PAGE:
By that time, the criminal investigation into the alleged molestation claim was pretty much a moot point. The LA and Santa Barbara District Attorney offices announced on September 21st that they were not going to file any child molestation charges. After interviewing over 200 people, including over 50 children, not one single shred of evidence corroborating the Chandler boy’s claims had come to light.

One would think that Jackson might cool it around kids and not openly show them interacting with him for a while. If anything, it seemed he flagrantly put forth images depicting him as a figure worshipped by small children. In October 1994, the Boy Scouts of America released a statement saying, “Michael Jackson is not and has not been a registered leader or member of the Boy Scouts of America. Our approval for publication was not sought, and the publisher has not returned our phone calls.” The publication in question was a 1995 calendar featuring a photo of Jackson in a scoutmaster’s uniform surrounded by adoring kids in scout uniforms.

In the “PrimeTime Live” interview, Diane Sawyer and Michael discussed the sleepover tendencies:
Diane Sawyer: I just want to…is it over? Are you gonna make sure it doesn’t happen again? I think, this is really the key thing people want to know.
Michael Jackson: Is what over?
Diane Sawyer: That there are not going to be more of these sleepovers, in which people have to wonder.
Michael Jackson: Nobody wonders when kids sleep over at my house. Nobody wonders.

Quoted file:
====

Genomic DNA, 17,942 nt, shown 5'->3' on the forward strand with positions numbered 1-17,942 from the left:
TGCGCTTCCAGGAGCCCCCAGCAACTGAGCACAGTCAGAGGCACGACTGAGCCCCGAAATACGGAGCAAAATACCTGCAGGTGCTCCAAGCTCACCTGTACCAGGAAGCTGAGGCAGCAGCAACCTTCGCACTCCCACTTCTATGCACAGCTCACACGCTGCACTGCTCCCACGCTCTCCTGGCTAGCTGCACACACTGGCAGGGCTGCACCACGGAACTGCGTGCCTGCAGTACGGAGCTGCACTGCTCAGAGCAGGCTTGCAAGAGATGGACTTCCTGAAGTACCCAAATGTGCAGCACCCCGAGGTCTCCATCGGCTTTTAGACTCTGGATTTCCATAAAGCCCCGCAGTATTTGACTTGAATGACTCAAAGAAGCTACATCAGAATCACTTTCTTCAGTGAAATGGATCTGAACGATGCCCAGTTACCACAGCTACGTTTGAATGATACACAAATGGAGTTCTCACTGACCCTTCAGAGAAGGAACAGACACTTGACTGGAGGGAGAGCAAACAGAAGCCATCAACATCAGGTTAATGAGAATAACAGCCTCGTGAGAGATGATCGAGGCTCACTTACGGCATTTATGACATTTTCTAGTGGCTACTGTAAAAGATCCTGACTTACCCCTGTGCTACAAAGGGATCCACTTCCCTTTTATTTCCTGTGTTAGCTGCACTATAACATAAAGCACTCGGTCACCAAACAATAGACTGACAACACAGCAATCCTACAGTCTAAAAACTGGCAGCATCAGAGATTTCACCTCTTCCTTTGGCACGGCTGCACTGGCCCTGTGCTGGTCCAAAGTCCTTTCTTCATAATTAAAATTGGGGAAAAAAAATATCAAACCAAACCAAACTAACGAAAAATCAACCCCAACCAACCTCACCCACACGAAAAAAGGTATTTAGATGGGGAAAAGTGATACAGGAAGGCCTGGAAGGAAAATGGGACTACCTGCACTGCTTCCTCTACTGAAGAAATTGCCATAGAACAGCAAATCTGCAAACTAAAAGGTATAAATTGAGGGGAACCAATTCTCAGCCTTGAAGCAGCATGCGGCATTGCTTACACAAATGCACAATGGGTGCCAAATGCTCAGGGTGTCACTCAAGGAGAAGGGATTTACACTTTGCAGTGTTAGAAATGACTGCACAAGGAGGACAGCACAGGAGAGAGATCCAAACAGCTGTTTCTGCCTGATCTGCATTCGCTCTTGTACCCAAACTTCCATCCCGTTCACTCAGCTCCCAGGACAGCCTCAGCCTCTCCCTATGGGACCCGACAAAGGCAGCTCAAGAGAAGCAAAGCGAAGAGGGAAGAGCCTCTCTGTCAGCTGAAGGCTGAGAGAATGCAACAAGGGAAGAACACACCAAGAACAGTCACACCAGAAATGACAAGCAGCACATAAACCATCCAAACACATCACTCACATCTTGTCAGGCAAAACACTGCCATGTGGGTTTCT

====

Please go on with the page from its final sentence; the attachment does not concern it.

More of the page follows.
Diane Sawyer: But are they over? Are you…are you gonna watch out for it now?
Michael Jackson: Watch out for what?
Diane Sawyer: Just for the sake of the children and for everything you’ve been through.
Michael Jackson: No! Because it’s all…it’s all moral and it’s all pure. I don’t even think that way, it’s not what’s in my heart.”
Diane Sawyer: So you’ll, you’ll do it again?
Michael Jackson: I would never ever…do what again?
Diane Sawyer: I mean, you’ll have a child sleeping over?
Michael Jackson: Of course. If they want.

Michael subsequently went on to release a promotional video for his upcoming album “HIStory” in which he marched down an Eastern bloc-type street, complete with goose-stepping soldiers, as women cried and children ran after him, starry-eyed, as if he were some sort of demigod. The press noted similarities in the piece to Leni Reifenstahl’s Nazi-propaganda documentary “Triumph of the Will.” The album itself drew controversy in regards to the lyrics in the song “They Don’t Care About Us.” The verse “Jew me, sue me, everybody do me, kick me, kike me, don’t you black or white me,” was seen obviously by some as anti-Semitic, and Jackson, subsequently, released an apology.

Michael also supposedly met with shock-jock Howard Stern, according to a chapter in Stern’s book “Miss America,” and through a publicist, asked if Howard would lead a demonstration on the streets of New York in support of Jackson. A baffled Stern turned down the request.

While the mainstream media had let up on the molestation stories, tabloid television was still sniffing for any trace of scandal about Jackson. On January 9, 1995, Diane Dimond of “Hard Copy” was a call-in guest on the Los Angeles radio station KABC-FM’s “Ken and Barkley Show.” She implied that a freelance journalist, who had supplied her with previous alleged improprieties concerning Jackson, had witnessed an incriminating 27-minute video. Here is what was said, according to the Appellate Court transcripts of the original case brought before the Superior Court of Los Angeles County: